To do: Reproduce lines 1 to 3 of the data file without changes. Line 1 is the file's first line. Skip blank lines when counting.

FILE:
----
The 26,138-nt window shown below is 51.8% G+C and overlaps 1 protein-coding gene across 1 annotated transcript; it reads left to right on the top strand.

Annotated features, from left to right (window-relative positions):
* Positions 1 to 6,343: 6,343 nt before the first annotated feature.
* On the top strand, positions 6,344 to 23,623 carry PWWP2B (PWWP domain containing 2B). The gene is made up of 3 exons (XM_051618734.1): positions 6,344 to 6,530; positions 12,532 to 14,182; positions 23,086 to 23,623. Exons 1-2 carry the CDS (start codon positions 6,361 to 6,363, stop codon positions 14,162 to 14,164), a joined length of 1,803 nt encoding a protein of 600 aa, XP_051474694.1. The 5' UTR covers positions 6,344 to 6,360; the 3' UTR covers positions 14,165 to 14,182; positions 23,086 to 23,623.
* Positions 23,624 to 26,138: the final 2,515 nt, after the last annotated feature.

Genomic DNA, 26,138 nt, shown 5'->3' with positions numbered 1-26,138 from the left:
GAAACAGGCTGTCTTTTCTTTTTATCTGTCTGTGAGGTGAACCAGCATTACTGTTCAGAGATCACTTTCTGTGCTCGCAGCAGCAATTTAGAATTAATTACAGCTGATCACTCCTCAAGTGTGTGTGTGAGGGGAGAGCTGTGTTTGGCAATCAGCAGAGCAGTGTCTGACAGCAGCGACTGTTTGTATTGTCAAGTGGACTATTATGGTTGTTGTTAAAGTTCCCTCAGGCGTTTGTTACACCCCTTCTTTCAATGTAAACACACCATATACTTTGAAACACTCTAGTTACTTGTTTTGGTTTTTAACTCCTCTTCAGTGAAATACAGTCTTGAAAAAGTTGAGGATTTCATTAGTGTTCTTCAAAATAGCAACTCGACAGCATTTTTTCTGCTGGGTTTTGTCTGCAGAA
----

The 26,138-nt window shown below is 51.8% G+C and overlaps 1 protein-coding gene across 1 annotated transcript; it reads left to right on the top strand.

Annotated features, from left to right (window-relative positions):
* Positions 1 to 6,343: 6,343 nt before the first annotated feature.